DSL Forum. Working Text WT-101

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1 DSL Forum Working Text WT-101 Revision 1 Migration to Ethernet Based DSL Aggregation For Architecture and Transport Working Group May 2004 Abstract: This working text outlines how an ATM aggregation network can be migrated to an Ethernet based aggregation network in the context of TR-25 and TR-59 based architectures. This document provides an architectural/topological model of such an Ethernet based aggregation network. It describes the interworking function that should be provided by the access node, encompassing protocol translation, QoS, security and OAM issues and the corresponding functional modifications to the BRAS. Notice: This working text represents work in progress by the DSL Forum and must not be construed as an official DSL Forum Technical Report. Nothing in this document is binding on the DSL Forum or any of its members. The document is offered as a basis for discussion and communication, within the DSL Forum. 12/05/2004 Page 1

2 Revision History Date Reason for Update Version 1 May, 2004 First version, based on DSL and Brussels meeting conclusions.. Page 2

3 Table of Contents 1. INTRODUCTION AND PURPOSE ATM Based Architectures Scope of this Document Additional Clarifications to the Scope Motivation for Migration to Ethernet Based DSL Aggregation Requirements Key Terminology GENERAL REQUIREMENTS FUNDAMENTAL ARCHITECTURAL AND TOPOLOGICAL ASPECTS NETWORKING AND INTERWORKING FUNCTIONS Customer Separation VLANs DSLAM Forwarding Principles QoS Mapping between ATM and Ethernet CoS Queuing Scheduling and Shaping Policing Protocol Translation Functions PPPoE over ATM (U-interface) IPoE over ATM (U-interface) IP over ATM (U-interface) PPP over ATM (U-interface) Security Considerations Broadcast Handling L2 Peer to Peer ( hair-pin ) Forwarding Traffic Separation Source MAC Spoofing Source MAC Flooding Secure ARP Filtering Source IP Spoofing DSL Line Identification and Traceability OAM Ethernet OAM Interworking between Ethernet and ATM OAM NETWORK MANAGEMENT DEPLOYMENT AND MIGRATION SCENARIOS APPENDI A MULTICAST SERVICES SUPPORT Page 3

4 Table of Figures Figure 1 TR-025 High Level Architectural Reference Model... 5 Figure 2- TR-059 High Level Architectural Reference Model... 5 Figure 3 ATM to Ethernet via Inter-Working Function Page 4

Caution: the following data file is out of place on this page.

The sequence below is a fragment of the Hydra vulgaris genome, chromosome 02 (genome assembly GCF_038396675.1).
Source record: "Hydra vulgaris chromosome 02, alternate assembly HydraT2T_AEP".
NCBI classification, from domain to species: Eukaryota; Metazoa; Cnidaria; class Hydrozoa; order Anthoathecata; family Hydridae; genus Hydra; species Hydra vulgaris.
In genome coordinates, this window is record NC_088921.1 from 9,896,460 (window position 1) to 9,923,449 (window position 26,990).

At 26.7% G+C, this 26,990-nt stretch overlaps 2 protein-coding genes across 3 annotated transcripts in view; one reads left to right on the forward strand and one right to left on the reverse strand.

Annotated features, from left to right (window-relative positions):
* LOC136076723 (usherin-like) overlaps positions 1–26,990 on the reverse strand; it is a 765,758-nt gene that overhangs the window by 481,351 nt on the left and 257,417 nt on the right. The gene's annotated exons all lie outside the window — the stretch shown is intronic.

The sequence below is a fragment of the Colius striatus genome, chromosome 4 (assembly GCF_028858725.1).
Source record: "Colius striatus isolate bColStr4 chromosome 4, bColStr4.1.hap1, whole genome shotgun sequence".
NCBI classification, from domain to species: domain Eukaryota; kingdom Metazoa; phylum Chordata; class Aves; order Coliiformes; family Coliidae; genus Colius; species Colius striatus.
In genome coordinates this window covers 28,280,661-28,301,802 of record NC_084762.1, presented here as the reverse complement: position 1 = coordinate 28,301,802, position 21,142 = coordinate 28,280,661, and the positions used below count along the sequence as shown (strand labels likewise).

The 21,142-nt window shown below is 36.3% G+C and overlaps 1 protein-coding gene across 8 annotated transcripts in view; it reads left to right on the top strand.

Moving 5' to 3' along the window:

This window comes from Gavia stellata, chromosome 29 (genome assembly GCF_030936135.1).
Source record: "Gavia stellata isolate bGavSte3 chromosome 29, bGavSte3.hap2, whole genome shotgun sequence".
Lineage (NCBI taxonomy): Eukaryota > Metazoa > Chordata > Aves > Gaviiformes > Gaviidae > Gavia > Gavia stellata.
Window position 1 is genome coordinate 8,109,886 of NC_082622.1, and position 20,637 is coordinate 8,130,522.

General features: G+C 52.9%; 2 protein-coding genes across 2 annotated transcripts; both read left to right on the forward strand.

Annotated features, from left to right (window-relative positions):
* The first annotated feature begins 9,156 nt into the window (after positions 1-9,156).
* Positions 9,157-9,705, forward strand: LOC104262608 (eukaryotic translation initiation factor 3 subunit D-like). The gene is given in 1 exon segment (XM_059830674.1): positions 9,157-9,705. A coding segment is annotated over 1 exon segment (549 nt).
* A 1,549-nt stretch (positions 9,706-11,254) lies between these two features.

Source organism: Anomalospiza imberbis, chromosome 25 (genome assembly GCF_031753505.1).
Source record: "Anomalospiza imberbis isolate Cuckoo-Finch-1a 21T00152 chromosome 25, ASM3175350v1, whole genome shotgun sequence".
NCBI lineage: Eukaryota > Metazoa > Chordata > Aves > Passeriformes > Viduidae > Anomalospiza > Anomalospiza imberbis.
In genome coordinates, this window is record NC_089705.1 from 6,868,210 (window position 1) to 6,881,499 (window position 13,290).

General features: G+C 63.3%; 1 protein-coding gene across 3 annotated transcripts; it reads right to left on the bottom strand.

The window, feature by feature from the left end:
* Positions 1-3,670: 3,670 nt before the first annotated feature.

5 1. Introduction and Purpose 1.1 ATM Based Architectures DSL deployments today follow the architectural guidelines of TR-025 or the more advanced TR-059 (reference models are depicted in Figure 1 and Figure 2 respectively). Both architectures use ATM to aggregate the access networks into the regional broadband network. In such deployments the access node functions as an ATM aggregator and cross-connect, multiplexing user ATM PVCs from the U interface onto the V interface and de-multiplexing them back on the opposite direction (see Figure 1). ATM DSL A11 A10 V U T S Service Provider Regional Broadband Network Access Node B-NT Customer Premises Network Customer Premises Figure 1 TR-025 High Level Architectural Reference Model Legacy ATM NSP ATM ATM NSP 1 L2TP A10-NSP L2TS NSP 2 IP - QoS A10-NSP IP BRAS ATM Access Node (DSLAM) MDF Local Loop NID CPE T User 1 User 2 ASP 1 IP - QoS A10-ASP Regional Broadband Network Access Network U Customer Prem. Net Figure 2- TR-059 High Level Architectural Reference Model The traffic aggregated from the access nodes is steered to an IP node, the BRAS. In TR-025 the BRAS can be physically located either in the regional network or in the service provider network and is mainly engaged in PPP termination and tunneling. In TR-059 the BRAS is located on the edge of the regional network and its functionality is enhanced to include subscriber management, advanced IP processing, including IP QoS, and enhanced traffic management capabilities, e.g. 5-layer hierarchical shaping. For the purpose of clarity if this document we define the term aggregation network as the part of the network connecting the access nodes to the BRAS (i.e. this is the edge of the regional network according to TR-025 and part of the access network according to TR-059). In Both TR-025 and TR-059 the aggregation network is ATM based.. Page 5